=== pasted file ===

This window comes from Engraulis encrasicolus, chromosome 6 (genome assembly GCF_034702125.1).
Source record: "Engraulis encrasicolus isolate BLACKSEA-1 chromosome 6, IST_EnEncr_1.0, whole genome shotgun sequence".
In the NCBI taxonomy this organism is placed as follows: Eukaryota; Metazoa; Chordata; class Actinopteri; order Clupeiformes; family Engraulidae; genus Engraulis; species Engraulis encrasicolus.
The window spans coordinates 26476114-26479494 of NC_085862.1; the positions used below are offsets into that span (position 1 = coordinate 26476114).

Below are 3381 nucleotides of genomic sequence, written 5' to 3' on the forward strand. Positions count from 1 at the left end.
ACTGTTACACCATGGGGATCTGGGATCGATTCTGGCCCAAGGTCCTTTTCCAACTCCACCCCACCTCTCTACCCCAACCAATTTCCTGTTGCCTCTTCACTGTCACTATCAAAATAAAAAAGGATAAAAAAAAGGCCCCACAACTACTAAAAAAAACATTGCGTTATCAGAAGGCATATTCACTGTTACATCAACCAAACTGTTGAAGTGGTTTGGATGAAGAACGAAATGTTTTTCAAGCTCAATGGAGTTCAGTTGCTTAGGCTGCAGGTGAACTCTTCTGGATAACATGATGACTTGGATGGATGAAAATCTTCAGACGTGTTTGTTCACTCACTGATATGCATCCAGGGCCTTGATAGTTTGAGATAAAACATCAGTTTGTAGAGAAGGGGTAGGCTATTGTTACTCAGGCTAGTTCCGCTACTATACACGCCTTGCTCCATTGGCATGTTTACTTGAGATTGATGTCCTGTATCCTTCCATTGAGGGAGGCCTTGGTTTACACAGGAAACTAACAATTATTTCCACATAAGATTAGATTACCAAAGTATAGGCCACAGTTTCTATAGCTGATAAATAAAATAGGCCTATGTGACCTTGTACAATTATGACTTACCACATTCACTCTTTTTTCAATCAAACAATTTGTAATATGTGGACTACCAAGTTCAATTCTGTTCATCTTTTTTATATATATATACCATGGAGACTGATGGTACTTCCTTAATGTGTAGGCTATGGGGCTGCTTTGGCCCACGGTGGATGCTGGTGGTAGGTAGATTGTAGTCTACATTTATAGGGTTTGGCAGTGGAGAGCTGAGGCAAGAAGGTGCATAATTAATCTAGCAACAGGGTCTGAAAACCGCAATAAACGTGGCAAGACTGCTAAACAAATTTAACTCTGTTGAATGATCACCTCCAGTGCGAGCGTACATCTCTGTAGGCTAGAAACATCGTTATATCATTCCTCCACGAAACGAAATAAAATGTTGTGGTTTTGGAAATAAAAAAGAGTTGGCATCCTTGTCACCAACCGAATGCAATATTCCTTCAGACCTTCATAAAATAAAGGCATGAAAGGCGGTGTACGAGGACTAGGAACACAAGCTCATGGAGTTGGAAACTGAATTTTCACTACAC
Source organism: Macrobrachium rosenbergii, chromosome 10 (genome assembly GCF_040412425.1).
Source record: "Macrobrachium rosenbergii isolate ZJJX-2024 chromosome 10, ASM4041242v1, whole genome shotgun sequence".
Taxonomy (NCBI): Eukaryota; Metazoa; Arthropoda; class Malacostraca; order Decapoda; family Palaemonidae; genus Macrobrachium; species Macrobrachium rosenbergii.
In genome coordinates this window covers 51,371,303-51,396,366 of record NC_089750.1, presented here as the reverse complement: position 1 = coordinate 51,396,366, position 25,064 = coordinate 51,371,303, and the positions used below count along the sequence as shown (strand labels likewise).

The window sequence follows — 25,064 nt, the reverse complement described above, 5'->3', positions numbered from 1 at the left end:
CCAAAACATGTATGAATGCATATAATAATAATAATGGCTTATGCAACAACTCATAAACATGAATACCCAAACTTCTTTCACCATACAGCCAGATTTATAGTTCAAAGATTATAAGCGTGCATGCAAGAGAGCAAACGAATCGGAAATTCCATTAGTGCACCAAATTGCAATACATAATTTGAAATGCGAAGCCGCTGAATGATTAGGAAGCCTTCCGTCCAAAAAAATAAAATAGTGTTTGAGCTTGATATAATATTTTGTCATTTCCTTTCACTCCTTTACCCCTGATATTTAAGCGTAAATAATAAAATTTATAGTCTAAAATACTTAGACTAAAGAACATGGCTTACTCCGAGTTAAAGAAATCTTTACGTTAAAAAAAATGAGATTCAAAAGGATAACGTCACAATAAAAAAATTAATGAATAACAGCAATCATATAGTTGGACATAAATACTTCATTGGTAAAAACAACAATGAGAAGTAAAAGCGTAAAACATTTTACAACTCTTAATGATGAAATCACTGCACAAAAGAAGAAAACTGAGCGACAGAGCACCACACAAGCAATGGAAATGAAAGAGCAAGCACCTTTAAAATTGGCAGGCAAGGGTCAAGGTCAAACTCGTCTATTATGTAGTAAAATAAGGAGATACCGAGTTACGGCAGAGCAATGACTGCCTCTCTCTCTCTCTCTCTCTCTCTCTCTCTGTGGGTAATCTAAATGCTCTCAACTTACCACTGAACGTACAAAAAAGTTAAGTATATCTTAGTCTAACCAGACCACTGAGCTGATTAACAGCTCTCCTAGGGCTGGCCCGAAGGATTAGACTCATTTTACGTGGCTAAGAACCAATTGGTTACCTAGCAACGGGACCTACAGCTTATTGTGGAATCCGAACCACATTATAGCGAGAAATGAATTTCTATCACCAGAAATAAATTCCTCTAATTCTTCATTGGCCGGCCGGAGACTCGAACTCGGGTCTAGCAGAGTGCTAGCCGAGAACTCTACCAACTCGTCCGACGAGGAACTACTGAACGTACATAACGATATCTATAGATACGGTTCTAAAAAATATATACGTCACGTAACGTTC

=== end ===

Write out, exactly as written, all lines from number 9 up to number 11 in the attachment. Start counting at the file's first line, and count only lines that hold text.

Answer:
Taxonomy (NCBI): Eukaryota; Metazoa; Arthropoda; class Malacostraca; order Decapoda; family Palaemonidae; genus Macrobrachium; species Macrobrachium rosenbergii.
In genome coordinates this window covers 51,371,303-51,396,366 of record NC_089750.1, presented here as the reverse complement: position 1 = coordinate 51,396,366, position 25,064 = coordinate 51,371,303, and the positions used below count along the sequence as shown (strand labels likewise).

The window sequence follows — 25,064 nt, the reverse complement described above, 5'->3', positions numbered from 1 at the left end: